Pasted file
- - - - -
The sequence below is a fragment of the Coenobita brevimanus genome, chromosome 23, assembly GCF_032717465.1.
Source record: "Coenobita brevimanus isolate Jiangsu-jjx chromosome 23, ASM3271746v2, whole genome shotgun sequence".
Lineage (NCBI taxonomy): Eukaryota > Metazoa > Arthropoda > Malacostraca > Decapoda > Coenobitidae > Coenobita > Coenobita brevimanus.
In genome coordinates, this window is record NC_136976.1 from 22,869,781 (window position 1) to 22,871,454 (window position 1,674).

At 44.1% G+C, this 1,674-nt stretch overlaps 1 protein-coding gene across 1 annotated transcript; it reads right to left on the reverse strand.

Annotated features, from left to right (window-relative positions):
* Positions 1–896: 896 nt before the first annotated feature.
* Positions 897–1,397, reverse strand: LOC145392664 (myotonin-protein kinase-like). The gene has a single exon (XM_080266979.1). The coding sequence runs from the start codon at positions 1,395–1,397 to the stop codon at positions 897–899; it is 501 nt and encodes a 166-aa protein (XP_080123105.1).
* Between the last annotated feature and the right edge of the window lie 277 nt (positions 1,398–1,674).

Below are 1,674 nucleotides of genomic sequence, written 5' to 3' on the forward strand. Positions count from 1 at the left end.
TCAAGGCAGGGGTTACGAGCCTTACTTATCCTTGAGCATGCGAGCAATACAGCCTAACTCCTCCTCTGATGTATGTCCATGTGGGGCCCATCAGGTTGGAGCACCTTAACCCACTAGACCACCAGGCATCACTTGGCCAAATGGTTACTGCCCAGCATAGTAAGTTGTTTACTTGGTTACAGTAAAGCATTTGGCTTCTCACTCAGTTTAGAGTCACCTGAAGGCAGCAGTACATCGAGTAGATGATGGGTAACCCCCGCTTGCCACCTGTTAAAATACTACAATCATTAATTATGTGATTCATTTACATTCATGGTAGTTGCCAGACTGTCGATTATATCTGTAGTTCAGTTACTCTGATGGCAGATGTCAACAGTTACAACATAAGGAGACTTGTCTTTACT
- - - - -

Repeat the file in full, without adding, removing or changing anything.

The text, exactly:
The sequence below is a fragment of the Coenobita brevimanus genome, chromosome 23, assembly GCF_032717465.1.
Source record: "Coenobita brevimanus isolate Jiangsu-jjx chromosome 23, ASM3271746v2, whole genome shotgun sequence".
Lineage (NCBI taxonomy): Eukaryota > Metazoa > Arthropoda > Malacostraca > Decapoda > Coenobitidae > Coenobita > Coenobita brevimanus.
In genome coordinates, this window is record NC_136976.1 from 22,869,781 (window position 1) to 22,871,454 (window position 1,674).

At 44.1% G+C, this 1,674-nt stretch overlaps 1 protein-coding gene across 1 annotated transcript; it reads right to left on the reverse strand.

Annotated features, from left to right (window-relative positions):
* Positions 1–896: 896 nt before the first annotated feature.
* Positions 897–1,397, reverse strand: LOC145392664 (myotonin-protein kinase-like). The gene has a single exon (XM_080266979.1). The coding sequence runs from the start codon at positions 1,395–1,397 to the stop codon at positions 897–899; it is 501 nt and encodes a 166-aa protein (XP_080123105.1).
* Between the last annotated feature and the right edge of the window lie 277 nt (positions 1,398–1,674).

Below are 1,674 nucleotides of genomic sequence, written 5' to 3' on the forward strand. Positions count from 1 at the left end.
TCAAGGCAGGGGTTACGAGCCTTACTTATCCTTGAGCATGCGAGCAATACAGCCTAACTCCTCCTCTGATGTATGTCCATGTGGGGCCCATCAGGTTGGAGCACCTTAACCCACTAGACCACCAGGCATCACTTGGCCAAATGGTTACTGCCCAGCATAGTAAGTTGTTTACTTGGTTACAGTAAAGCATTTGGCTTCTCACTCAGTTTAGAGTCACCTGAAGGCAGCAGTACATCGAGTAGATGATGGGTAACCCCCGCTTGCCACCTGTTAAAATACTACAATCATTAATTATGTGATTCATTTACATTCATGGTAGTTGCCAGACTGTCGATTATATCTGTAGTTCAGTTACTCTGATGGCAGATGTCAACAGTTACAACATAAGGAGACTTGTCTTTACT